Insight Focus

  • Honey demand in the US has continued to grow in the last decade.
  • Domestic suppliers are struggling to keep their bees alive due to extreme heat.
  • As a result, US honey imports have hit an all-time high.


The US is the second largest honey consumer in the world behind China. Domestic honey consumption has continued to increase as consumers move towards organic and non-chemical sweeteners. However, the US has not been able to keep up with this increase in demand. US honey production hit an all-time low in 2021, as producers struggled to keep their bees alive because of extreme heat. Looking at this year, the weather is not looking any better for the bees as the largest honey-producing states are being hit by extreme heat and heatwaves during the summer. As a result, the US will have to increase imports to keep up with demand.

US Honey Demand Peaks

The US’ honey demand has continued to grow over time, peaking in 2021. This trend is expected to continue.   


Despite, consumption increasing, honey production in the US hit an all-time low which led to a significant increase in imports.

US Honey Production Hits Record Low in 2021


US honey production has wilted as the major honey producing states grappled with extreme heat and widespread drought in key honeybee foraging grounds in 2020. Bee colonies, struggle to survive in the heat and with a decrease in floral resources available to make honey beekeepers struggled to maintain high production and yields.  


As a result, the number of bee colonies in the US has fallen sharply since 2014, this trend is expected to continue. In addition to the number of colonies shrinking, output per colony has also decreased. The top five honey producing states in the US are North Dakota, California, South Dakota, Florida, Montana. These states experienced extreme heat last year and their honey production plummeted.


The weather in 2022, is not expected to help the situation as the US has experienced multiple heatwaves and record high temperatures in June. The weather forecasts for July, are showing temperatures continuing to increase, which does not bode well for honey production.


Burgeoning Imports

As a result, the US will have to increase imports to keep up with demand. The US imports most of its honey from India, Vietnam, Argentina and Brazil, which account for 86% of imports.


However, the US has experienced problems with the quality for the honey that is being imported. Some of the honey that is being imported is not 100% raw honey but a mixture of honey and other syrups (high-fructose corn syrup, sugar, or rice syrup). This mix makes the production and price of honey cheaper. The US has also found small amounts of toxins (lead) and antibiotics (chloramphenicol) in some of the honey that has been imported, specially from Asia, which can appear in honey if they are used at any point in the production process. As a result the US International Trade Comission filed Antidumping Duty Orders on imports of this product from Argentina, Brazil, India, and Vietnam in 2021.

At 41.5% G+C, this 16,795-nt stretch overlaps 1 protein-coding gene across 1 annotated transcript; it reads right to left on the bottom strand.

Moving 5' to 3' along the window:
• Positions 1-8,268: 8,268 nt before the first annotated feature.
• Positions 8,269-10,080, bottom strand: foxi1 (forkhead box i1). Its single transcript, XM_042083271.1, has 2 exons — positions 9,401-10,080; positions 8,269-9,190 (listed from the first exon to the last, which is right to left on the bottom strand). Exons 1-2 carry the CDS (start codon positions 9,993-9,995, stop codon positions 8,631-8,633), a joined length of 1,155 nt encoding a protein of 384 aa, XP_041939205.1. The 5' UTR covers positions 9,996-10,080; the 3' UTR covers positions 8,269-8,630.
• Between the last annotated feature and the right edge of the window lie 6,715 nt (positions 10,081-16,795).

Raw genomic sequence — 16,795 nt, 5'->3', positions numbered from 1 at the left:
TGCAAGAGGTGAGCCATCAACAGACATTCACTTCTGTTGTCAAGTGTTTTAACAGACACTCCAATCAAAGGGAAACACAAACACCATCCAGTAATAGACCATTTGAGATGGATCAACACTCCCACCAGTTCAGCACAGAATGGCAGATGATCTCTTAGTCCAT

In May of last year, the US launched the anti-dumping campaign to investigate honey production in India, Brazil, Argentina, and Vietnam. This investigation is to ensure that the imported honey has no added sweeteners. This is a concern for these countries as a big part of their honey production goes to the US. However, this should not be a problem and there should still be imports from these countries as they are all expecting high honey production in 2022.

Is the US running out of honey?

US honey production is not expected to recover any time soon due to increasing temperatures. The US honey price is also increasing, reflecting higher production costs.   


Climate change means there is little chance of US honey production keeping up with demand. This will mean imports will remain high or even grow. However, imports could bring with them problems of quality and undercutting on price of an already battered domestic industry.

Other Insights That May Be of Interest…

Have US Organic Food Sales Peaked?

What Might Extreme Heat Mean for US Corn Production?

Explainers That May Be of Interest…

Czapp Explains: Why We Should Care About Corn

Stephanie Rodriguez

Stephanie graduated from Babson College in 2020, with a bachelor’s degree in Operations Management and Data Analytics. She joined Czarnikow in 2020 for a one year internship where she focused on developing dashboards, content and expanding our network in the Americas (excluding Brazil). Stephanie is responsible for writing content and capturing data for the Americas (excluding Brazil), presenting our market view to clients, and working on different consultancy projects.

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